By Robert Koehler
(Click on thumbnails for larger pictures.)
The lobby of Downtown Independent, where the first New Media film festival played Friday through Sunday, June 11-13. The festival is one of the first to be located purely at Downtown Independent, 251 S. Main St., located on the west side of Main between 2nd and 3rd and the only independently run cinema in downtown Los Angeles.
As ImaginAsian, the venue struggled, but reconfigured as a home to a broad range of independent cinema wedged somewhere between a more commercial house like the Nuart and a microcinema like Cinefamily at the Silent Movie Theatre, Downtown Independent has become a favored Los Angeles exhibition choice for alternative distribution entities such as Northwest Film Forum, which brought Lisandro Alonso’s Liverpool to Downtown Independent in early March. Just finishing a week run on June 10, Oliveira’s sublime 2009 miniature feature, Eccentricities of a Blond Hair Girl continued the century-old director’s incredible current streak, which continues with his new Cannes premiere, the sublime The Strange Case of Angelica.
DI will also serve as a key venue during the Los Angeles Film Festival starting this Friday. Essential viewing there during LAFF includes: Jaak Kilmi’s amusing and clever Cold War auto-doc, Disco & Atomic War (Fri June 18, 7:30p); the Larry Fessenden-produced Bitter Feast (Fri June 18, 9:45p, Sun June 20, 10p); Mads Brugger’s acclaimed “invasion” of North Korea, The Red Chapel (Sat June 19, 7:30p); Aaron Katz’ SXSW hit, Cold Weather (Sat June 19, 10p); and Amir Bar-Lev’s emotionally powerful look at the tragic murder/death of Arizona Cardinals star Pat Tillman, The Tillman Story (Sun June 20, 1:30p).
Beyond a spacious and pretty cool lobby, the DI has a terrific mid-sized auditorium, with a very good sound system (audibly on display during the Saturday projection of Double Take), ample stadium-style seating as well as standard rake seating near the good-sized screen. An upstairs balcony entrance leads to a back row that affords a great deal of privacy. Upcoming photos include the theater’s rooftop area, ideal for hanging before and after screenings, as well as views of various nooks and crannies in this distinctive downtown cinema space.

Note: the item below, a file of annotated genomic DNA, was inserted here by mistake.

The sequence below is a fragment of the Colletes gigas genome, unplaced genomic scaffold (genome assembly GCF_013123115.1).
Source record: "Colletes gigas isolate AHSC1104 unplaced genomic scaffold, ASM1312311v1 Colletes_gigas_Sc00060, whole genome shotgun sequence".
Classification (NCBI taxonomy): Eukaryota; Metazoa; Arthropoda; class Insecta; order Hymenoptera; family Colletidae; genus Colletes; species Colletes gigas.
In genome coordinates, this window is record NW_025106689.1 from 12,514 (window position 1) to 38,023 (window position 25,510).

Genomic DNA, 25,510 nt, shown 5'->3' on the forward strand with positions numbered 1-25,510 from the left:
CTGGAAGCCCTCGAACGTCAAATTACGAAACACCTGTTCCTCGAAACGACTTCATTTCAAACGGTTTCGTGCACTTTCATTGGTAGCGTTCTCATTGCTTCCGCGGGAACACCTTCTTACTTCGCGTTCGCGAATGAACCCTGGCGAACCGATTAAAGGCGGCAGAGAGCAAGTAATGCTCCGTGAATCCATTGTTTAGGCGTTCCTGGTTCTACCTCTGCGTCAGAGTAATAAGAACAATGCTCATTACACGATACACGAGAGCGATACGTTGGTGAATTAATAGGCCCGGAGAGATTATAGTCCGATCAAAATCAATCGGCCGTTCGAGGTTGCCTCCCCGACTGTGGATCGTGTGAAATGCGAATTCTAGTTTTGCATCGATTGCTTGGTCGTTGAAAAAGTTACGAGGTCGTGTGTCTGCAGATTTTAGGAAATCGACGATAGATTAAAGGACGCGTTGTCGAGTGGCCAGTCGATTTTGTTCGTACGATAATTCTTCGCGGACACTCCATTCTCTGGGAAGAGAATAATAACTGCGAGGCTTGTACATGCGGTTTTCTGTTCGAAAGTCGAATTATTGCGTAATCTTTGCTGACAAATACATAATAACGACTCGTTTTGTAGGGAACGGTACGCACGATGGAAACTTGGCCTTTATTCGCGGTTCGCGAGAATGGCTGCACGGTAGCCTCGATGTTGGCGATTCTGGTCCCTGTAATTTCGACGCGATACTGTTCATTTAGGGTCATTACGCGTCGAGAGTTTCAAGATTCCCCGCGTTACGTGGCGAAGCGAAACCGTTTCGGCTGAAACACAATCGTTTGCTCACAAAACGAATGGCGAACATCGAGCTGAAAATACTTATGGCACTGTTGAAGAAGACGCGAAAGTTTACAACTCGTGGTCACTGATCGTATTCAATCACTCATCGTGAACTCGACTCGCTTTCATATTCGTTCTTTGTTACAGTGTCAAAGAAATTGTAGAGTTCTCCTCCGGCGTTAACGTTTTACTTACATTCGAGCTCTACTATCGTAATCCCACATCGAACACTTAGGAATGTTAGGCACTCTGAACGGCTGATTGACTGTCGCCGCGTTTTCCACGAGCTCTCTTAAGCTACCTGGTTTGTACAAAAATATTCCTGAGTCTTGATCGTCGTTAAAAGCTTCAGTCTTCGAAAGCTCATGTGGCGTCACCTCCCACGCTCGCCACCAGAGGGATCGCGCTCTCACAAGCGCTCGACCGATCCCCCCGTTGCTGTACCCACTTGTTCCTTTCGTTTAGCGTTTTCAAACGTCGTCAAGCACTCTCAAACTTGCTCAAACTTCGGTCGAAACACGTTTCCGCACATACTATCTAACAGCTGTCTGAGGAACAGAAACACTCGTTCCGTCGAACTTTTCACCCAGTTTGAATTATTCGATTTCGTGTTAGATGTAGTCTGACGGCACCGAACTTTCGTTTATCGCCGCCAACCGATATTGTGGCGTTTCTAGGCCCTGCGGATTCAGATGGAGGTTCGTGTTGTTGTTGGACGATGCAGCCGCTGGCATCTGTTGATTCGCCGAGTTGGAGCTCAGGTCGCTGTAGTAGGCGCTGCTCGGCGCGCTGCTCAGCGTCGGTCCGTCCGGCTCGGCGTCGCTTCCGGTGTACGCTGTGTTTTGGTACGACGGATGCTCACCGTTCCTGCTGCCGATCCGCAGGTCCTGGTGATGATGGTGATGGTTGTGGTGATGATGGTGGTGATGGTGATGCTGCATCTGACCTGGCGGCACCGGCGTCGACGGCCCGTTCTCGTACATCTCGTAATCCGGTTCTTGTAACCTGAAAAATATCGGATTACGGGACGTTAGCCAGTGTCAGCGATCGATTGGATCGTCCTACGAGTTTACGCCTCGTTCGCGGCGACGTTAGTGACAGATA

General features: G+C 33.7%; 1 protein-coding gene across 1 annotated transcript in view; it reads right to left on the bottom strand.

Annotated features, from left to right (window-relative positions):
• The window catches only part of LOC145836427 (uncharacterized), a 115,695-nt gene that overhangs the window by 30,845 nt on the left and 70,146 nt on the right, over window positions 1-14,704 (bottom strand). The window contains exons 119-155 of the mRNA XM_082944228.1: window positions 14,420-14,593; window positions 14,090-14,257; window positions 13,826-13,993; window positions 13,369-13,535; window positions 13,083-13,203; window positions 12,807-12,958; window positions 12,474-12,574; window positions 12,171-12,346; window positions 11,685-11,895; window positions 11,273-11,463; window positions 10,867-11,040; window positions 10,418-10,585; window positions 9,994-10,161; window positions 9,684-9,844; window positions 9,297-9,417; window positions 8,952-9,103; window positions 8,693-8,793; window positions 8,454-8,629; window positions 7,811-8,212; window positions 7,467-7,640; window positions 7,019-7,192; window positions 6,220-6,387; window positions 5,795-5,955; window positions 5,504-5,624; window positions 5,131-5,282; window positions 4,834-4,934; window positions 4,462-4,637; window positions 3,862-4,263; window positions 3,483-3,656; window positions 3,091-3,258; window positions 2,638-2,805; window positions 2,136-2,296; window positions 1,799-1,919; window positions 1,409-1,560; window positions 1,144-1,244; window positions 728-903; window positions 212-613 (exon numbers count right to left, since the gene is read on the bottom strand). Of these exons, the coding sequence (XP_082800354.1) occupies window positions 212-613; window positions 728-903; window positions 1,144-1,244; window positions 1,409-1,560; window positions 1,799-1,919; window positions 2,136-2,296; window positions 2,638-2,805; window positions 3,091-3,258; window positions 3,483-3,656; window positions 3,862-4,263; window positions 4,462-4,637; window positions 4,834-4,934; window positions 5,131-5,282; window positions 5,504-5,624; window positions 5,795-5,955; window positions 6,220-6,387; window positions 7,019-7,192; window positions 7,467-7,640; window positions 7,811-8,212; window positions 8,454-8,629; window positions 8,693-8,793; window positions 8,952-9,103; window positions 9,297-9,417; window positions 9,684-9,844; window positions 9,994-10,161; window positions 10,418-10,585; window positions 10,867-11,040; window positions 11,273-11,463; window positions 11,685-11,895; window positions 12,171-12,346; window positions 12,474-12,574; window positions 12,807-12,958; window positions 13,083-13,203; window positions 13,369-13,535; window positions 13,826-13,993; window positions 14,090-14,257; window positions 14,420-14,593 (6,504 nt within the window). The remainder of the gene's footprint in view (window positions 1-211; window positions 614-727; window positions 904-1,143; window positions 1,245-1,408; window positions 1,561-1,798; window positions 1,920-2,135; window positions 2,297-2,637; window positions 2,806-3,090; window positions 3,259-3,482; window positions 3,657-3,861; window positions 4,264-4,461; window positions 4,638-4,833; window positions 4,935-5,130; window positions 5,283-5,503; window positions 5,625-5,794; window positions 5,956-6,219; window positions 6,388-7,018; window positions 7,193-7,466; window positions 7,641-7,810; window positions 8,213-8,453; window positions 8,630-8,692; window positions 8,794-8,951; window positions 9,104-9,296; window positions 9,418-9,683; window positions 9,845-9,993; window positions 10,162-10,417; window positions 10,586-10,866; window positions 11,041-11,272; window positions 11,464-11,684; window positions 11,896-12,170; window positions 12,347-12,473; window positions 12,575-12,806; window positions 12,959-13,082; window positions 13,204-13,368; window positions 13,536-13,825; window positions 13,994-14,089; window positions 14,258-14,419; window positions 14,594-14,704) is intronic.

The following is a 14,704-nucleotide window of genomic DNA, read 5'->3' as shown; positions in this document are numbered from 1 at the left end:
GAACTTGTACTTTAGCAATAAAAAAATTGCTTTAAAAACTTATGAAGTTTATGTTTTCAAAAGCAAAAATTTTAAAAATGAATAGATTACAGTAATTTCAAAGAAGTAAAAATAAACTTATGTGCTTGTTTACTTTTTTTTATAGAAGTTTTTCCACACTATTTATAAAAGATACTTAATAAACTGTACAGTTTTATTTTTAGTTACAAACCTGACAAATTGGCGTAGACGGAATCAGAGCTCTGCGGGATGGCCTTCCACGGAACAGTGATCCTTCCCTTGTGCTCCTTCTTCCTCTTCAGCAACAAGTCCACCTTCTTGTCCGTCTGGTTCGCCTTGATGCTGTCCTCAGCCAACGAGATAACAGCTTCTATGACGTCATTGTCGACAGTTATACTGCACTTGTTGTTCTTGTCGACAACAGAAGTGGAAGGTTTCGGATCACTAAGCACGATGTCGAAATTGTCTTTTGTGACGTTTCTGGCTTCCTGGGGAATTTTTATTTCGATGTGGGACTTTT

As promised, a view to the upstairs levels of Downtown Independent. These levels include an entry to the balcony, an office-meeting space, and access to the rooftop. Note that the predominant architectural style is Mid-Century Modern, the mode born and bred in Southern California and all too suitable for a Los Angeles cinema.
Another view from the stairs of the DI, looking at both the lobby below and the meeting room above, ideal for (among other things) festival needs.
A view from the top of the stairs in the DI to the lobby area and the large Main Street lobby window. There’s a cafe atmosphere in the lobby when there’s a crowd, while street parking, especially on the weekends, isn’t too difficult. Besides, there are several lots nearby.
A view from the rooftop party area of the DI. Here, we’re looking north up Main toward 1st and 2nd, where you can catch dramatic vistas of old downtown (St. Vibiana’s Cathedral, the original home of the Los Angeles Catholic Archdiocese) and new…